10/14/2014 9:06PM

Juan Saez critically injured at Indiana Grand


Apprentice jockey Juan Saez was in critical condition Tuesday night at Methodist Hospital in Indianapolis after being involved in a spill that necessitated him being airlifted from Indiana Grand racetrack in Shelbyville, Ind.

Julio Espinoza, agent for the 17-year-old rider, said at 9:25 p.m. Eastern that doctors had revived Saez “about three or four times” after it appeared Saez had died at the track and that chances for survival appeared very bleak. Espinoza said Saez suffered severe head trauma and other serious injuries.

A hospital spokesperson said at 9:45 p.m. that the rider’s condition was critical.

Saez, the younger brother of well-known jockey Luis Saez, went down on the turn during the running of the eighth race when his mount, Montezuma Express, appeared to clip heels with a tiring horse in front of him, Paddy’s Note. Saez crashed to the ground, as did his mount, and the jockey may have been struck by trailing horses.

Ricardo Santana Jr., aboard Masaru, fell from his mount in a chain reaction when trying to avoid the fallen horse and rider. Saez’s mount was euthanized following the spill.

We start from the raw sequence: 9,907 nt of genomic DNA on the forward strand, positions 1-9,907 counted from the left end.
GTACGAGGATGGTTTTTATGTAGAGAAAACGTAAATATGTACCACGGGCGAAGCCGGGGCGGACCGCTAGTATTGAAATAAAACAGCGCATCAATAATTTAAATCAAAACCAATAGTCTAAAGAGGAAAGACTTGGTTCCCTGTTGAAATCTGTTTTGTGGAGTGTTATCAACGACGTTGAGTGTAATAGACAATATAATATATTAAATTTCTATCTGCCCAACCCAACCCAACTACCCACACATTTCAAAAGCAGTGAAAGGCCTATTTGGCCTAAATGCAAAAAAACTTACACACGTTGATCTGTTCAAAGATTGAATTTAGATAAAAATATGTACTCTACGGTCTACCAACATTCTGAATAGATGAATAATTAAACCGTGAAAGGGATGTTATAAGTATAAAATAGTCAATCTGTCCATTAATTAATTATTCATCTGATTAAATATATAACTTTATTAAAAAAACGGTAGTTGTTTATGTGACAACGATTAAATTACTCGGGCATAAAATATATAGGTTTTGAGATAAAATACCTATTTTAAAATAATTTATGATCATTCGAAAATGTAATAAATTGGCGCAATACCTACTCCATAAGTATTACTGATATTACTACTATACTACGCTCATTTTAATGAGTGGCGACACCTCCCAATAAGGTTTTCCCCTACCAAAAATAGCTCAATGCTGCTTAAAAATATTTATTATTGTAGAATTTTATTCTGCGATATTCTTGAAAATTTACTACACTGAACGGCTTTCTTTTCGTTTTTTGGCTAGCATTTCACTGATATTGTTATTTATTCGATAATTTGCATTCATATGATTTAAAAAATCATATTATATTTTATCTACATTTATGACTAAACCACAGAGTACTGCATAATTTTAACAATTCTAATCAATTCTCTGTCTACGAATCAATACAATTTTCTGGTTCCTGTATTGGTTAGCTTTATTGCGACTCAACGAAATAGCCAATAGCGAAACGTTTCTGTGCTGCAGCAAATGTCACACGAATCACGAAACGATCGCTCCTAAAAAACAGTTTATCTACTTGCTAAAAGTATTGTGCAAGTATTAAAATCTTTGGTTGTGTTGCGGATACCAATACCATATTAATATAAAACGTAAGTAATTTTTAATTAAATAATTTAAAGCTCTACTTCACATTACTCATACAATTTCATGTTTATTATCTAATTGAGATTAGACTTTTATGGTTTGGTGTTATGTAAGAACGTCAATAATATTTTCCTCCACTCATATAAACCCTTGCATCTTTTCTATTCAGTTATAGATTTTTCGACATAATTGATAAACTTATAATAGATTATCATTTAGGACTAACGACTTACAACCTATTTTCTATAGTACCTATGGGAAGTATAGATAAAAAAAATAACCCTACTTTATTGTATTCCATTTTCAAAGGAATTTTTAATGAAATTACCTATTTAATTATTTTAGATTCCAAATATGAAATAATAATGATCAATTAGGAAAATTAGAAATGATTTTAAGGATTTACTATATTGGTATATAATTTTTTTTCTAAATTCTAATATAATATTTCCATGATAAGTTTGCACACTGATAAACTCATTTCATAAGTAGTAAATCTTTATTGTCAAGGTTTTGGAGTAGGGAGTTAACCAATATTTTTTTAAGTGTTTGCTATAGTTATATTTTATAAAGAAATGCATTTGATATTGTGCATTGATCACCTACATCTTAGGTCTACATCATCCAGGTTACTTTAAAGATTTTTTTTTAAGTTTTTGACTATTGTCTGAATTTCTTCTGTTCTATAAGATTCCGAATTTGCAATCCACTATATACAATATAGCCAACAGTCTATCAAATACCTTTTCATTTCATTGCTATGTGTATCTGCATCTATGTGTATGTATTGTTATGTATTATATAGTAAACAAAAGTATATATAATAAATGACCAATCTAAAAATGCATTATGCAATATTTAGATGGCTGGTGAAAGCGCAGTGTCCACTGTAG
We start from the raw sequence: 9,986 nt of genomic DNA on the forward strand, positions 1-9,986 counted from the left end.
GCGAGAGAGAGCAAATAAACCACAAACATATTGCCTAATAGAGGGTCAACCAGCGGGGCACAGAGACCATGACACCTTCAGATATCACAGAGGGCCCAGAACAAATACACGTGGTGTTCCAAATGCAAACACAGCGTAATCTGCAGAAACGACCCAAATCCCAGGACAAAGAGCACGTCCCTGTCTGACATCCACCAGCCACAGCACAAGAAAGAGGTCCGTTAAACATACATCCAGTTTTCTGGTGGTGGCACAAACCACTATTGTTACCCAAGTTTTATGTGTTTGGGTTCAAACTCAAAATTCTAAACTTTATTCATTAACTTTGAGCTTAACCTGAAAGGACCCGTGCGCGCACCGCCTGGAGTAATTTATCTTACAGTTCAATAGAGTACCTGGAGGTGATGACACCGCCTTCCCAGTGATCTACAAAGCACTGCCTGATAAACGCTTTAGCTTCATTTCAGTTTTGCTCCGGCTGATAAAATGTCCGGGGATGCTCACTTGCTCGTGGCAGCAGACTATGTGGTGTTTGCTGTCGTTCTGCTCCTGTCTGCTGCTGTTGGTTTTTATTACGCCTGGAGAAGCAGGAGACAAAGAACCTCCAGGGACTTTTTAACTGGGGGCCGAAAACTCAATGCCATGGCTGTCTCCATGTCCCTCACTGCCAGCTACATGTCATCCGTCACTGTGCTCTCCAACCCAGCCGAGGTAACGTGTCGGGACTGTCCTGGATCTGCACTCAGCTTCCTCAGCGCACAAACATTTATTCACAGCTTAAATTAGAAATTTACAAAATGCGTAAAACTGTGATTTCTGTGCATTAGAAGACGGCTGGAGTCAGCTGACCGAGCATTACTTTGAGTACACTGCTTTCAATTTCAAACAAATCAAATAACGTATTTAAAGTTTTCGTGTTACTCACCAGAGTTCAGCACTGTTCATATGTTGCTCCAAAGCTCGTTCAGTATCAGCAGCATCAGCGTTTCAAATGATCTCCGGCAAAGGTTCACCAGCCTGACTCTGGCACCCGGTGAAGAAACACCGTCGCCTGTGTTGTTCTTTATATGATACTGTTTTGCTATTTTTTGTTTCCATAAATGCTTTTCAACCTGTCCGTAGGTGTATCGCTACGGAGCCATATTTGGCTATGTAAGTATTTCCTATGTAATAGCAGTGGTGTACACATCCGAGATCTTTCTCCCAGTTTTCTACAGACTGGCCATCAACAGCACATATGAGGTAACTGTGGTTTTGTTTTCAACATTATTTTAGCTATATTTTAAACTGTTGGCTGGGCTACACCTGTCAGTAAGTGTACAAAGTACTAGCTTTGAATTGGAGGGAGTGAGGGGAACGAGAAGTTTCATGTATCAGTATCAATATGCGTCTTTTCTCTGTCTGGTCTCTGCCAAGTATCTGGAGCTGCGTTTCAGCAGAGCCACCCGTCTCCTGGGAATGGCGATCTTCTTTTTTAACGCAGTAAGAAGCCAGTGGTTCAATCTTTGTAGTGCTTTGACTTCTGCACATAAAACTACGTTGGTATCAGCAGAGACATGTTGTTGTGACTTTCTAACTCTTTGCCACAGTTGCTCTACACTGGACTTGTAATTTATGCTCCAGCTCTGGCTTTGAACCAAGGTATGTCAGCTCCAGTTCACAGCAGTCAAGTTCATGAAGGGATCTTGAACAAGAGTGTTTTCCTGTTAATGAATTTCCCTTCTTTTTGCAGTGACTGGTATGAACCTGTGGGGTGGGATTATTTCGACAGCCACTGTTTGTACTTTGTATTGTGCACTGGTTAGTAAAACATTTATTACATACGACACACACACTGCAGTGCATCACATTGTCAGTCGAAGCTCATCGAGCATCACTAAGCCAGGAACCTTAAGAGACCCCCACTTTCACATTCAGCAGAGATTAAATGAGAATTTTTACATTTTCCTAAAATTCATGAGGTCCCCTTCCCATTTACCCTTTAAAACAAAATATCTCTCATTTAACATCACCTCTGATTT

Saez, a native of Panama, had been a rising star since starting his American riding career in June at Churchill Downs. He was easily the leading jockey at the 29-day summer meet at Ellis Park and had ridden 89 winners for mount earnings of more than $2 million in his nascent career.

In a separate and seemingly unrelated incident that happened less than 10 seconds after Saez fell, one of the leaders, Platitude, broke down, unseating Marcelino Pedroza Jr. That horse also was euthanized.

According to a press release issued by Indiana Grand, Santana and Pedroza escaped serious injury.

Santana’s thoughts were for Saez in a Twitter post Tuesday night in which he stated, “Prayers for my friend and colleague Juan Saez!”

Track officials made the decision to cancel what would have been ninth and final race Tuesday in the aftermath of the spills.

– additional reporting by Marty McGee